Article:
03 May 2017
Mandarin Study Trip to China 2017
At the end of last term, Mandarin students from Years 9 and 10 went on an exciting study trip to China. We visited many interesting historical sites, and were able to experience the large cultural difference between China and the UK in three different cities: Shanghai, Xi’an and Beijing.
In Shanghai, to learn more about China’s rapid urban development, we took a walking tour of People’s Square, Nanjing Road and the Bund. We also took daily lessons at the Mandarin Garden School, to improve our knowledge of Chinese language and culture. At the TianZiFang Art District, we saw many weird and wonderful works of art, ranging from paintings to furniture. We then got a glimpse of Chinese history through a large collection of propaganda posters at the Propaganda Poster Museum.
In the evening, we went to an acrobatic show, and it was fascinating to see what the performers had in store for us, and later enjoyed night time views of Shanghai during a cruise on the Huangpu River.
We were introduced to the basics of Chinese Tea Culture while visiting a Tea House, and visited the Yu Yuan Gardens and Bazaar, where we had a chance to pick up some gifts and sample many Chinese delicacies.
We visited the Shanghai World Financial Centre, which is situated in Shanghai’s financial district, Lujiazui. Here we could enjoy views of the city from 474m above ground level in the eighth tallest building in the world. We were able to view many pieces of ancient Chinese art at the Shanghai Museum, ranging from ancient works of calligraphy, to beautifully carved jade masterpieces.
After taking a night train from Shanghai to Xi’an, we went to see the Terracotta Warriors, one of the country’s most impressive sights. The Muslim Quarter welcomed us next, with its exotic street food and lively atmosphere. The art and calligraphy street (Shu Yuan Men) was not only a great opportunity for us to explore Chinese art and calligraphy, but was also great for buying artistic souvenirs.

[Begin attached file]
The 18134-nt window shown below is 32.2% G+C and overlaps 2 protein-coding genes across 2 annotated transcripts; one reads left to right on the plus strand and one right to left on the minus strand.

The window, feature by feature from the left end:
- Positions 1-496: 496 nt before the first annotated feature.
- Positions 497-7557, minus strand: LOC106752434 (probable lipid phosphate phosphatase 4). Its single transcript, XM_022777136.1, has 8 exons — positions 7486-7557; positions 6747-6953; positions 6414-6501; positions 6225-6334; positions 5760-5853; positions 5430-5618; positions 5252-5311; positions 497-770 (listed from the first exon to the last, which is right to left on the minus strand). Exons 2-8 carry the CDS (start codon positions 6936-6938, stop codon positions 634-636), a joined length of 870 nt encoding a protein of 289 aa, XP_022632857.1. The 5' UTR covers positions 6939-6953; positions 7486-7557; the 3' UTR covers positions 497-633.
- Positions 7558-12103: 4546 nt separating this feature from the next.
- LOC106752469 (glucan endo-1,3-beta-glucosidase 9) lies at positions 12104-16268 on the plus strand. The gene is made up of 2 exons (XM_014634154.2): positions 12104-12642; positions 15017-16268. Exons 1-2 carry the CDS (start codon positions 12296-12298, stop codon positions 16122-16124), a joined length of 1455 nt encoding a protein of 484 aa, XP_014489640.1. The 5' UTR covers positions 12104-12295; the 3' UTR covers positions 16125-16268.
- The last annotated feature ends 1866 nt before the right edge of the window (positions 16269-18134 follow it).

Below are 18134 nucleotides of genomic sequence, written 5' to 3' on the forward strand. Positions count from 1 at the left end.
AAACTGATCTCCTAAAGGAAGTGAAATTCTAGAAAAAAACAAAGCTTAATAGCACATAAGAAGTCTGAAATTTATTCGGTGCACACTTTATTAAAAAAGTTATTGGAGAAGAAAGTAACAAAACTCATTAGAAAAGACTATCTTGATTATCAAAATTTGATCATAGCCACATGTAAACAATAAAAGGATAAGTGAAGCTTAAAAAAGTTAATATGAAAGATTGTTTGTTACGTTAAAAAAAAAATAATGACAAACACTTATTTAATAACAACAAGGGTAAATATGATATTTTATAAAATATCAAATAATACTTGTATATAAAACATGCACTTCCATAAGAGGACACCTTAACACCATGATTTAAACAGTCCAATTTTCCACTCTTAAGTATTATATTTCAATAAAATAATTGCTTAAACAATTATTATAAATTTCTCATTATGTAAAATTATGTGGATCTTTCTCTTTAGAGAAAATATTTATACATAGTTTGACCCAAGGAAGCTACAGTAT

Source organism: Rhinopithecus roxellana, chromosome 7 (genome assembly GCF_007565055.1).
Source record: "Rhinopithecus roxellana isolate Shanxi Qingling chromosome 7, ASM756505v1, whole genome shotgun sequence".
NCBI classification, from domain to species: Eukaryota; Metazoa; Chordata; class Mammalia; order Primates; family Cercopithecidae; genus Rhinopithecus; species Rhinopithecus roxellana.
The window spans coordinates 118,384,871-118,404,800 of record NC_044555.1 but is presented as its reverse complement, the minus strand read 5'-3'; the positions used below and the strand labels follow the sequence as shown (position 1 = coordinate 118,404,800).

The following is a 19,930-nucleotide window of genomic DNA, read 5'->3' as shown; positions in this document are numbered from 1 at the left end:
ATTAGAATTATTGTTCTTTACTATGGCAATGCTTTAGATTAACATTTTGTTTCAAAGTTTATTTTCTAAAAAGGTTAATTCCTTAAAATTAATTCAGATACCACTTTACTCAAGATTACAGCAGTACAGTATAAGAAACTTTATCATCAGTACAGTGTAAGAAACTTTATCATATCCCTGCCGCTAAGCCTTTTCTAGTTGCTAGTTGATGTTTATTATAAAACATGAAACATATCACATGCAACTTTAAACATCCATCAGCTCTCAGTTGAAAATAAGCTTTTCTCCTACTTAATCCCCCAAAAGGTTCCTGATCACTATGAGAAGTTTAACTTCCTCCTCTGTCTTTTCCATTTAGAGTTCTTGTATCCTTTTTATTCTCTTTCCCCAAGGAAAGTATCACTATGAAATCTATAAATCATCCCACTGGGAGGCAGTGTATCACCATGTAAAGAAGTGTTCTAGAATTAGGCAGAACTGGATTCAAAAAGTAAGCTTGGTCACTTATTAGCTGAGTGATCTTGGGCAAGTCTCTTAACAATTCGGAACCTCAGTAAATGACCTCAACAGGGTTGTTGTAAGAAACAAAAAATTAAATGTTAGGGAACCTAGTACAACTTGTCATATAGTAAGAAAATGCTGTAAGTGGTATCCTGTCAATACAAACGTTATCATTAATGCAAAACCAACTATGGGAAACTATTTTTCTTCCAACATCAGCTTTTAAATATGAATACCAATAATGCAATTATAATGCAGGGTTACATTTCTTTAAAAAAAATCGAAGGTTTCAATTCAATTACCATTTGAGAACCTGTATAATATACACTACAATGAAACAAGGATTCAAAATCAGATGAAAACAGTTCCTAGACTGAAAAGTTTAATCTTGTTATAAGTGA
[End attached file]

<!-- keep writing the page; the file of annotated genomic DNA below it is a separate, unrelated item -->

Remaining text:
Travelling two hours outside of Xi’an, we visited the Qinling Mountain, in which we hiked for over an hour up to a tranquil temple, which offered amazing views of the mountainside.
Travelling outside the city once again, we visited an orphanage for children whose parents were in prison, and taught them English whilst playing various games with them. Following the orphanage visit, we rode bikes for approximately 14km on the ancient city walls surrounding Xi’an.
Anna Tragett and Caitlin Manchester
We travelled to Beijing via night train. Despite what we were told, some of us found the train more comfortable than the plane as it gave us an opportunity to talk to our roommates and experience a new form of travel.
The day we arrived in Beijing, we went to a middle school to meet Chinese pupils and see the difference between our school and theirs. Our school has individual subject buildings, while theirs is one whole building with classrooms grouped into what they teach.
Afterwards, we enjoyed Peking Duck with one student eating as many as 18 duck pancakes! We also travelled to the Temple of Heaven and took part in a Kung Fu lesson where we learnt self-defence and a very complex Kung Fu sequence. We visited the Lama Temple to learn about Buddhism in China where we saw a 26m sculpture that held a world record for being carved out of a single tree.
We visited the Pearl Market where we used our Mandarin knowledge to bargain with the relentless sellers. Luckily, we were able to see the giant pandas (China’s national animal) at the Beijing Zoo. Unfortunately they were all asleep.
On our last day, we conquered the Great Wall of China! Sadly, pictures cannot capture its beauty, history or the steepness of the stairs. It was a great challenge, but it was worth it. We all enjoyed it and can certainly recommend it. We would like to thank Miss Yin and Miss Chiang for the great opportunity.
Elizabeth Hamman and Serena Murdoch